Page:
Laboratory Evaluation of Post-Impingement Survival of Juvenile and Adult Fish With a Rotary-Disc Screen

Monday, September 9, 2013: 1:20 PM
Hoffman (The Marriott Little Rock)
Jonathan Black , Alden Research Laboratory, Inc., Holden, MA
Kevin LaMontagne , Alden Research Laboratory, Inc., Holden, MA
Daniel Giza , Alden Research Laboratory, Inc., Holden, MA
Brian McMahon , Alden Research Laboratory, Inc., Holden, MA
Elgin Perry , Statistical Consultant, Huntingtown, MD
Douglas A. Dixon , Electric Power Research Institute, Gloucester Point, VA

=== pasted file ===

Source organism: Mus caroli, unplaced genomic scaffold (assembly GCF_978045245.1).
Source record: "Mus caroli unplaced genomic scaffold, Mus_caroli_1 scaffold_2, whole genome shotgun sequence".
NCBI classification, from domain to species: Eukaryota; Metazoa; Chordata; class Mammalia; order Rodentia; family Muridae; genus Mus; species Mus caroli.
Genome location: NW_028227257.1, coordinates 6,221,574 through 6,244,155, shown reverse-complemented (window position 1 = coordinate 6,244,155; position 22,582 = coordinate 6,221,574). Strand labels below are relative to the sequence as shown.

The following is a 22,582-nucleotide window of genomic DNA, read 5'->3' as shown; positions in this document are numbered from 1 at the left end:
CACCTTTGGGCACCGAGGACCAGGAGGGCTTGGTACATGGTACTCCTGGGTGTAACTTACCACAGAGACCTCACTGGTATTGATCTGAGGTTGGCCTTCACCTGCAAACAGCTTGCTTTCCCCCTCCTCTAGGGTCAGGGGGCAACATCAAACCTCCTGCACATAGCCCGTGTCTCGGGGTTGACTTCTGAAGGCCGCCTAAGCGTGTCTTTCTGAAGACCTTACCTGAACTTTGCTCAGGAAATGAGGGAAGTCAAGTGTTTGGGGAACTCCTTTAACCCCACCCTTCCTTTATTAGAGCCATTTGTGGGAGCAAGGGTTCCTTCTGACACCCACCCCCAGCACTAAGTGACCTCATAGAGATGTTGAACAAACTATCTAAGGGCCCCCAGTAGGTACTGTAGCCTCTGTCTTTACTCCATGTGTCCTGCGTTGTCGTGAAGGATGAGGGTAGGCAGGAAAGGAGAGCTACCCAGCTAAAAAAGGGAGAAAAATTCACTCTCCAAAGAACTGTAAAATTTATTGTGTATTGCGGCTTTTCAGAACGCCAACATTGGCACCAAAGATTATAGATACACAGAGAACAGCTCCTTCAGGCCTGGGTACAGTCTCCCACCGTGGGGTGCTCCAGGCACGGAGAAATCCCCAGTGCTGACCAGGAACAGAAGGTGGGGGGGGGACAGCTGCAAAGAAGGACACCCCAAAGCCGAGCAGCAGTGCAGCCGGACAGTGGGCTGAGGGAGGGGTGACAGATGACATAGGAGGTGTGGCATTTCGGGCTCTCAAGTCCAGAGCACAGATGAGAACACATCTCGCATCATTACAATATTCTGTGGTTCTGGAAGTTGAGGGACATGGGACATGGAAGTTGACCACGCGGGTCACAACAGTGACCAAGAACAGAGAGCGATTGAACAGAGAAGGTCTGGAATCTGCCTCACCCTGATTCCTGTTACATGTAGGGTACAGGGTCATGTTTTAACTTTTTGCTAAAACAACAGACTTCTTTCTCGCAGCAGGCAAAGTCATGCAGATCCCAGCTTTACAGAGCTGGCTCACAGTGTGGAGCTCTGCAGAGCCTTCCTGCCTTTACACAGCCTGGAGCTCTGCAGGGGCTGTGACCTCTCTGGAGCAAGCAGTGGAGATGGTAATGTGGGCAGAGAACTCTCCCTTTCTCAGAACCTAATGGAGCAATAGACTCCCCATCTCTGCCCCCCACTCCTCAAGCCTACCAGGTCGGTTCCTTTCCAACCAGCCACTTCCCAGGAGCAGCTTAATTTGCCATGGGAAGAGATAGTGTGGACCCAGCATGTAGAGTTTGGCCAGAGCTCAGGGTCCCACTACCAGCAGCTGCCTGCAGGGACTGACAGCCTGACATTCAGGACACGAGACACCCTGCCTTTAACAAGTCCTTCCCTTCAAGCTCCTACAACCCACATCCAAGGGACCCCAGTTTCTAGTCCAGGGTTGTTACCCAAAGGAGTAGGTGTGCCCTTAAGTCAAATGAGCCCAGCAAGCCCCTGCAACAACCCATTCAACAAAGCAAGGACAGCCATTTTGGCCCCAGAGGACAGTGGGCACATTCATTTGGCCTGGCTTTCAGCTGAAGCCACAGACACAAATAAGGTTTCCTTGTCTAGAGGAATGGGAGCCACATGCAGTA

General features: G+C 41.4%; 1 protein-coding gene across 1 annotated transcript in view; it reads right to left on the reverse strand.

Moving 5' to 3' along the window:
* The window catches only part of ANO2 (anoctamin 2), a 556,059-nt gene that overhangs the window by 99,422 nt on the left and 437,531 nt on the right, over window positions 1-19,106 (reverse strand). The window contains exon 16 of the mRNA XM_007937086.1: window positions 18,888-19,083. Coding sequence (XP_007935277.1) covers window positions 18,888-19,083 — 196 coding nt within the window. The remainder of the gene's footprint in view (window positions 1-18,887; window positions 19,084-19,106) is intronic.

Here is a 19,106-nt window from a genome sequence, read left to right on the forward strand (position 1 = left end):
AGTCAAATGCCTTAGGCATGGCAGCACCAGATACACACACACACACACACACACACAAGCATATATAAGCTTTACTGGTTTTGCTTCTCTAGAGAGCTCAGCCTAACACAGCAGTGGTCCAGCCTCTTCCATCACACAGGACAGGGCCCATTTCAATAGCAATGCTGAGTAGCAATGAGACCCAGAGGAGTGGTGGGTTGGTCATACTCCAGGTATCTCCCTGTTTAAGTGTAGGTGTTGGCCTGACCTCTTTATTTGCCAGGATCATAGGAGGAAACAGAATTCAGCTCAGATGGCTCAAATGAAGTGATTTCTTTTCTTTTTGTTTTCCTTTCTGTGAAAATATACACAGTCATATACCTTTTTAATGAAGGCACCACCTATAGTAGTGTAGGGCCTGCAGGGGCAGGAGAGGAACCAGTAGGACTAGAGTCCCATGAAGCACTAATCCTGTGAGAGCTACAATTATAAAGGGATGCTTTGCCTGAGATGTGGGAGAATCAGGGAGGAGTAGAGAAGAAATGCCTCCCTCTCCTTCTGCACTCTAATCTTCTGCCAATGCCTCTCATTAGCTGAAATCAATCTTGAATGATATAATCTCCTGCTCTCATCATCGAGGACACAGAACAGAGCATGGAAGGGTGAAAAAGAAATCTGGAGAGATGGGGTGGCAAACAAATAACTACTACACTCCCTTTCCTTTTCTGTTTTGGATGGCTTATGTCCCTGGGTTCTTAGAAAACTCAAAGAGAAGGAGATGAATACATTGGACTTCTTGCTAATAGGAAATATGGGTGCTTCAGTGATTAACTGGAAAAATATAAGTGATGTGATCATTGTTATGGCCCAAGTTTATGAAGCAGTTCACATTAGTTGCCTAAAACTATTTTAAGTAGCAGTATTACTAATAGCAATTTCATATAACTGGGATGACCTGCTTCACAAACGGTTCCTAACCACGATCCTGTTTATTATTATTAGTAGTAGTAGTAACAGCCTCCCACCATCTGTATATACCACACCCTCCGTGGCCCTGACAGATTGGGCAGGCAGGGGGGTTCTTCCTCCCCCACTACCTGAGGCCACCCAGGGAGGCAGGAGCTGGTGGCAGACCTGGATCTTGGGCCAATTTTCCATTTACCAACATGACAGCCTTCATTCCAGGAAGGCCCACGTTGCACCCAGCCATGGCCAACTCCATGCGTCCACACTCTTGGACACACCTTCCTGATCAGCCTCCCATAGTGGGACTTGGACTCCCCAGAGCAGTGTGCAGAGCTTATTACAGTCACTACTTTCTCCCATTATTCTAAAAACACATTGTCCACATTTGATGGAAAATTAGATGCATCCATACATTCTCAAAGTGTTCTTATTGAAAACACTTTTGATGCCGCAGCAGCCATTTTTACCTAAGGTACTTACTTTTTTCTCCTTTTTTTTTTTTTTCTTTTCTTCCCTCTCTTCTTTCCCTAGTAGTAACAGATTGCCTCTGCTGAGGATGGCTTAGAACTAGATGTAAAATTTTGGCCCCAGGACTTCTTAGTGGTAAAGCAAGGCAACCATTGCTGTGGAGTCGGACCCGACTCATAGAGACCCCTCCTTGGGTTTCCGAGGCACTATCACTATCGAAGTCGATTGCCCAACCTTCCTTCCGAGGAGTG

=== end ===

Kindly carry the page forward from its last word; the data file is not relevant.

The Electric Power Research Institute (EPRI) sponsored a laboratory study to gather biological performance data for the Passavant-Geiger Rotary-disc screen.  In particular, the effect of approach velocity, screen mesh, and fish length were evaluated for their effect on species-specific  fish survival, injury, and scale loss with juvenile and adult fish.  Species tested included: golden shiner (Notemigonus crysoleucas); channel catfish (Ictalurus punctatus); hybrid striped bass (Morone chrysops × M. saxatilis); bluegill (Lepomis macrochirus); largemouth bass (Micropterus salmoides); and common carp (Cyprinus carpio).  Fish were impinged at 0.3, 0.6, or 0.9 m·s-1 approach velocity using a screen with either 2.0-mm woven wire or 9.5-mm perforated plastic mesh.  Mortality, injury, and scale loss were generally low (<10%), but varied by species.  For most species, survival was significantly correlated to velocity, with a decrease in survival as velocity increased.  For most combinations of species and mesh type, survival was significantly correlated to fish length, with larger fish surviving better than smaller fish.  In some cases, there were differences in survival associated with mesh type.  In all cases when this was true, survival was higher with the 2.0-mm mesh than the 9.5-mm mesh.